Maximizing Your Vitamin & Mineral Intake
by Karen Raterman

Nutritional needs are unique to every individual. The following guide to vitamins and minerals will help you make the most of your supplement regimen.

Woman taking vitaminsBy now, most people have heard the word: No matter how good your diet is, it's unlikely you're getting all the nutrients you need from food alone. Hence, the currently expanding American interest in vitamin and mineral supplementation. Although there is still some conflicting opinion among physicians, more and more health practitioners endorse supplementation.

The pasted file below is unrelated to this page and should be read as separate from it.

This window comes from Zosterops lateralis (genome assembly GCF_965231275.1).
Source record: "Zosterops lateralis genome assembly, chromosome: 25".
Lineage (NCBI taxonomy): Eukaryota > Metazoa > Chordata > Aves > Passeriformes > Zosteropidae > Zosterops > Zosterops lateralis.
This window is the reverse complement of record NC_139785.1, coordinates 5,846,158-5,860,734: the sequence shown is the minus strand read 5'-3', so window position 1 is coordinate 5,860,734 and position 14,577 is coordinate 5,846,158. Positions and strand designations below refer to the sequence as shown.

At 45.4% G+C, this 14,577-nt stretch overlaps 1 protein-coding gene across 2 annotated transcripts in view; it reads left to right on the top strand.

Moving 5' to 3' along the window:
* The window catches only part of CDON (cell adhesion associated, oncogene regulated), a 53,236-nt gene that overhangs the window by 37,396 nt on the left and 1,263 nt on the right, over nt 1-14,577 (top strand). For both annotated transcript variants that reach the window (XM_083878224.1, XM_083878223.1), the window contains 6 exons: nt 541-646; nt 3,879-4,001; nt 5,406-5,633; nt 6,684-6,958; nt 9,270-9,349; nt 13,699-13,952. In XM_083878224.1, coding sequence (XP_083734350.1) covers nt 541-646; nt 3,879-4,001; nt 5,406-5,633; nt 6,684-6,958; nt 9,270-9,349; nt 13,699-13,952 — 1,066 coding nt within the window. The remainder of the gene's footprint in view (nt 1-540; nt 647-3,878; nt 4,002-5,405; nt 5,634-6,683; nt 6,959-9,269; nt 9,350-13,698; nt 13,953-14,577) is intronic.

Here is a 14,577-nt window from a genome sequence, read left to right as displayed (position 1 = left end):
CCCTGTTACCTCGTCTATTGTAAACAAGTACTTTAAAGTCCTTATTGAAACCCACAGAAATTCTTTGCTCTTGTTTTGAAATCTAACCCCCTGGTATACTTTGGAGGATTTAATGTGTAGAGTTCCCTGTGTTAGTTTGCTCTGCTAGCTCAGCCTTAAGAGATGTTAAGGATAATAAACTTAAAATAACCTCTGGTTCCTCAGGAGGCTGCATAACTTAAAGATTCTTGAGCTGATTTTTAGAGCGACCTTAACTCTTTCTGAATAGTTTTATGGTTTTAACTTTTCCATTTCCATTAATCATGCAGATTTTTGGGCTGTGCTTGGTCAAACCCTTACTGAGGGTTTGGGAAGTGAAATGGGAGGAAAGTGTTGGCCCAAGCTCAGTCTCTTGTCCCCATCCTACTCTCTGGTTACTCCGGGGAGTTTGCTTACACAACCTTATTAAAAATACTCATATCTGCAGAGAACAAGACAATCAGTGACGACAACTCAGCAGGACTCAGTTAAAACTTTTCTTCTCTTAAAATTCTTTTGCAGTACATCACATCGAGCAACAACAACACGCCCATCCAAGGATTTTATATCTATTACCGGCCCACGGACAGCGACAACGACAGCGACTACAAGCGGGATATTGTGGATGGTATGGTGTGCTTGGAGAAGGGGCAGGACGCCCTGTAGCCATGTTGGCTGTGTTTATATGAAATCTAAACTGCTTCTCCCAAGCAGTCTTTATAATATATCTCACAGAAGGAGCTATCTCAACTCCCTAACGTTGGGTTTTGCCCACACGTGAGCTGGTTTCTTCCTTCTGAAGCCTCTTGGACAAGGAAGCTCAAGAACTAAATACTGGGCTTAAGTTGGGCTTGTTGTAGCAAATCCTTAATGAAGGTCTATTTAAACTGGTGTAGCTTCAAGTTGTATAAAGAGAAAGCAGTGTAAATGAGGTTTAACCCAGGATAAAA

Still, determining your vitamin and mineral requirements is a very individual thing. Experts recommend that consumers who want to maximize the efficacy of their vitamin/mineral intake should become educated about how vitamins and minerals work, and then learn to identify signs in their own health and diet that may signal a nutrient deficiency. For example, you may need to supplement if you suffer from chronic colds and flu; eat a diet that is low in fruits, vegetables and whole grains; are frequently tired or stressed; are pregnant; or if you use medication. Beyond that, consumers should also be aware of their family disease histories and research those nutrients that may help protect them from genetic predisposition to disease.

Karen Raterman is editorial director for Delicious! magazine.

Photography by: Joe Hancock